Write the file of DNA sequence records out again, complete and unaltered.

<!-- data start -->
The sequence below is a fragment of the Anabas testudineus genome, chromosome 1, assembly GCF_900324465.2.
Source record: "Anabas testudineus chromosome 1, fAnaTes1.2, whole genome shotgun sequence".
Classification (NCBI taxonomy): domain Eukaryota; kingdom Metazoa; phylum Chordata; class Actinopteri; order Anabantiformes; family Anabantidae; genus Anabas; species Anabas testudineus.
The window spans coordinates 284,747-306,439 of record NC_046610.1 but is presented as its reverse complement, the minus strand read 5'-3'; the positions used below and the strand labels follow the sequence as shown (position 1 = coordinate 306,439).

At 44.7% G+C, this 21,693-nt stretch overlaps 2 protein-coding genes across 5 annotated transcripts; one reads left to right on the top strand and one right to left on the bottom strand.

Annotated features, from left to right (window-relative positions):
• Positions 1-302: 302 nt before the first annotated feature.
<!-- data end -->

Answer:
The sequence below is a fragment of the Anabas testudineus genome, chromosome 1, assembly GCF_900324465.2.
Source record: "Anabas testudineus chromosome 1, fAnaTes1.2, whole genome shotgun sequence".
Classification (NCBI taxonomy): domain Eukaryota; kingdom Metazoa; phylum Chordata; class Actinopteri; order Anabantiformes; family Anabantidae; genus Anabas; species Anabas testudineus.
The window spans coordinates 284,747-306,439 of record NC_046610.1 but is presented as its reverse complement, the minus strand read 5'-3'; the positions used below and the strand labels follow the sequence as shown (position 1 = coordinate 306,439).

At 44.7% G+C, this 21,693-nt stretch overlaps 2 protein-coding genes across 5 annotated transcripts; one reads left to right on the top strand and one right to left on the bottom strand.

Annotated features, from left to right (window-relative positions):
• Positions 1-302: 302 nt before the first annotated feature.